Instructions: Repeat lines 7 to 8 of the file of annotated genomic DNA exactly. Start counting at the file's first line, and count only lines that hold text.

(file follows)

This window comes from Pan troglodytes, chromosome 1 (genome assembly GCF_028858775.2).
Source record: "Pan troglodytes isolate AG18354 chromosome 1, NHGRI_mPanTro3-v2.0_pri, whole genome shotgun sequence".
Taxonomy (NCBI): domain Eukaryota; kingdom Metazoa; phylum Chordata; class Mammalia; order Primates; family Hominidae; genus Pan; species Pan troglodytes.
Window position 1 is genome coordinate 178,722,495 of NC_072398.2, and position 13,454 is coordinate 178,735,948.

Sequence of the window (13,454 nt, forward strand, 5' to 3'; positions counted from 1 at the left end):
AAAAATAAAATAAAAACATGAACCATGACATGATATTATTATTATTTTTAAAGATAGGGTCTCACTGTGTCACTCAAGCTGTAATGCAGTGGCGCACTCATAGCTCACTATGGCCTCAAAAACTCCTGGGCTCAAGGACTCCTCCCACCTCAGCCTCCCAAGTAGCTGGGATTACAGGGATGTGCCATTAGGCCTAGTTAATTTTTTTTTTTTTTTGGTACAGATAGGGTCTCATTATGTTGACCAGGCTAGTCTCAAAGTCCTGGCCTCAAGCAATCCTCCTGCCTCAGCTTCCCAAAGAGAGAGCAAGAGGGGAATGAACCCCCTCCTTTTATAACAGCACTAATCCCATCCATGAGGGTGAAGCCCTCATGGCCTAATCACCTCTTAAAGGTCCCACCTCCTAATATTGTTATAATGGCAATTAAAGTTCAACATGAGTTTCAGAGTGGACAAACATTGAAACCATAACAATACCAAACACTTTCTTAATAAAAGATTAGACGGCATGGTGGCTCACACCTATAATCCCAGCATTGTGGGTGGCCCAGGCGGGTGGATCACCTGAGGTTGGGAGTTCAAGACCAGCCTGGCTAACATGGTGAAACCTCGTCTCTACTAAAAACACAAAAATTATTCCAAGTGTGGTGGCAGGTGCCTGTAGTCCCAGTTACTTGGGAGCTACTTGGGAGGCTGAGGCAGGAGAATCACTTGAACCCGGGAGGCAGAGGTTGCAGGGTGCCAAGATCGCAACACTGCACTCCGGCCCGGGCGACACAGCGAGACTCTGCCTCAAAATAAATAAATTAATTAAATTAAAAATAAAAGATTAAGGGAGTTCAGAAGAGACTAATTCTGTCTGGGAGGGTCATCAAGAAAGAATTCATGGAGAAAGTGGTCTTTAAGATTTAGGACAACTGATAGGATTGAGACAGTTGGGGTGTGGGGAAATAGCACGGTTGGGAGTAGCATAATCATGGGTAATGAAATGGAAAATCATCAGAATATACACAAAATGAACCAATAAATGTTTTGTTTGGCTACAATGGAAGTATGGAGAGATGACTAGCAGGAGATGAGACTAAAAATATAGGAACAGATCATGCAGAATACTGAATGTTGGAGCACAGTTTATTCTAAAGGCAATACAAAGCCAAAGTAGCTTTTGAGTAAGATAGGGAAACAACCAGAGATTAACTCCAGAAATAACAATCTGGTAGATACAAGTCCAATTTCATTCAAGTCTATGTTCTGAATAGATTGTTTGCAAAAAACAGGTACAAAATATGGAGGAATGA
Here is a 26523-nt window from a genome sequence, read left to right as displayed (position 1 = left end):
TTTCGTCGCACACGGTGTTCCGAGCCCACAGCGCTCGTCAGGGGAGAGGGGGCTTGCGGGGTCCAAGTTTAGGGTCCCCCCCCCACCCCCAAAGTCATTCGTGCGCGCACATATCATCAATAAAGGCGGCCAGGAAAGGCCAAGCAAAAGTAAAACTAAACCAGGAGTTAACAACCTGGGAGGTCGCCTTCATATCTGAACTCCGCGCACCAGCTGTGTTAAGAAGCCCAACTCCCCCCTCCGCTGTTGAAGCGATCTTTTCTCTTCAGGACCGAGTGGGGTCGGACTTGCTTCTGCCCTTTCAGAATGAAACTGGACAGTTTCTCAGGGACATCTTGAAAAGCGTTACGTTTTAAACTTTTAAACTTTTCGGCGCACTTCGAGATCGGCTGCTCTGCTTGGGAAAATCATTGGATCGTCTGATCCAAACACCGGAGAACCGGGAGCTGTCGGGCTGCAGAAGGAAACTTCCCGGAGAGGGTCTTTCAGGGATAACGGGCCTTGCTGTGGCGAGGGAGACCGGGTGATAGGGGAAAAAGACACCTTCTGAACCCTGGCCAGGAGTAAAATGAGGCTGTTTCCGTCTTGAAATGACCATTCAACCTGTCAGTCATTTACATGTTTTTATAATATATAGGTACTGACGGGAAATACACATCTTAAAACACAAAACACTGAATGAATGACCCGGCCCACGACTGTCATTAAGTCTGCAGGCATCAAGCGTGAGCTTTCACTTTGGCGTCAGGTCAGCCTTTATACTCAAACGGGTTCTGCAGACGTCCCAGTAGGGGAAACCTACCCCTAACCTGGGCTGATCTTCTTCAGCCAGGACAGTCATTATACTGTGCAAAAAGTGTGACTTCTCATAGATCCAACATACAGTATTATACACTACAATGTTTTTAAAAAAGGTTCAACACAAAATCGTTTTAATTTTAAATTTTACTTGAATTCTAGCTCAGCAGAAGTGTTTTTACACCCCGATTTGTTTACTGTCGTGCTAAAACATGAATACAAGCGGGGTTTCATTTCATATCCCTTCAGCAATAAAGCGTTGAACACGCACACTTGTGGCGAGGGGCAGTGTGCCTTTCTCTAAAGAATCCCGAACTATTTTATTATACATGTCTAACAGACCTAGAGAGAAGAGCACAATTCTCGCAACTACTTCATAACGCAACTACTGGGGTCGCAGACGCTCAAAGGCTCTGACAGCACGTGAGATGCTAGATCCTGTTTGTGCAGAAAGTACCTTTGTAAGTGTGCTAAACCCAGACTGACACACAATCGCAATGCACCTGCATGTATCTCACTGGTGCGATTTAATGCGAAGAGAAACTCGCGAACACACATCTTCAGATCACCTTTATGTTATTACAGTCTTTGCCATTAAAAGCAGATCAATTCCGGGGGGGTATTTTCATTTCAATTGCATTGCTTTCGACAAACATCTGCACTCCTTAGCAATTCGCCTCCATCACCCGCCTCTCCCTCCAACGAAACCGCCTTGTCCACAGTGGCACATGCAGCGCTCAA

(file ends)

Here is a 26523-nt window from a genome sequence, read left to right as displayed (position 1 = left end):
TTTCGTCGCACACGGTGTTCCGAGCCCACAGCGCTCGTCAGGGGAGAGGGGGCTTGCGGGGTCCAAGTTTAGGGTCCCCCCCCCACCCCCAAAGTCATTCGTGCGCGCACATATCATCAATAAAGGCGGCCAGGAAAGGCCAAGCAAAAGTAAAACTAAACCAGGAGTTAACAACCTGGGAGGTCGCCTTCATATCTGAACTCCGCGCACCAGCTGTGTTAAGAAGCCCAACTCCCCCCTCCGCTGTTGAAGCGATCTTTTCTCTTCAGGACCGAGTGGGGTCGGACTTGCTTCTGCCCTTTCAGAATGAAACTGGACAGTTTCTCAGGGACATCTTGAAAAGCGTTACGTTTTAAACTTTTAAACTTTTCGGCGCACTTCGAGATCGGCTGCTCTGCTTGGGAAAATCATTGGATCGTCTGATCCAAACACCGGAGAACCGGGAGCTGTCGGGCTGCAGAAGGAAACTTCCCGGAGAGGGTCTTTCAGGGATAACGGGCCTTGCTGTGGCGAGGGAGACCGGGTGATAGGGGAAAAAGACACCTTCTGAACCCTGGCCAGGAGTAAAATGAGGCTGTTTCCGTCTTGAAATGACCATTCAACCTGTCAGTCATTTACATGTTTTTATAATATATAGGTACTGACGGGAAATACACATCTTAAAACACAAAACACTGAATGAATGACCCGGCCCACGACTGTCATTAAGTCTGCAGGCATCAAGCGTGAGCTTTCACTTTGGCGTCAGGTCAGCCTTTATACTCAAACGGGTTCTGCAGACGTCCCAGTAGGGGAAACCTACCCCTAACCTGGGCTGATCTTCTTCAGCCAGGACAGTCATTATACTGTGCAAAAAGTGTGACTTCTCATAGATCCAACATACAGTATTATACACTACAATGTTTTTAAAAAAGGTTCAACACAAAATCGTTTTAATTTTAAATTTTACTTGAATTCTAGCTCAGCAGAAGTGTTTTTACACCCCGATTTGTTTACTGTCGTGCTAAAACATGAATACAAGCGGGGTTTCATTTCATATCCCTTCAGCAATAAAGCGTTGAACACGCACACTTGTGGCGAGGGGCAGTGTGCCTTTCTCTAAAGAATCCCGAACTATTTTATTATACATGTCTAACAGACCTAGAGAGAAGAGCACAATTCTCGCAACTACTTCATAACGCAACTACTGGGGTCGCAGACGCTCAAAGGCTCTGACAGCACGTGAGATGCTAGATCCTGTTTGTGCAGAAAGTACCTTTGTAAGTGTGCTAAACCCAGACTGACACACAATCGCAATGCACCTGCATGTATCTCACTGGTGCGATTTAATGCGAAGAGAAACTCGCGAACACACATCTTCAGATCACCTTTATGTTATTACAGTCTTTGCCATTAAAAGCAGATCAATTCCGGGGGGGTATTTTCATTTCAATTGCATTGCTTTCGACAAACATCTGCACTCCTTAGCAATTCGCCTCCATCACCCGCCTCTCCCTCCAACGAAACCGCCTTGTCCACAGTGGCACATGCAGCGCTCAA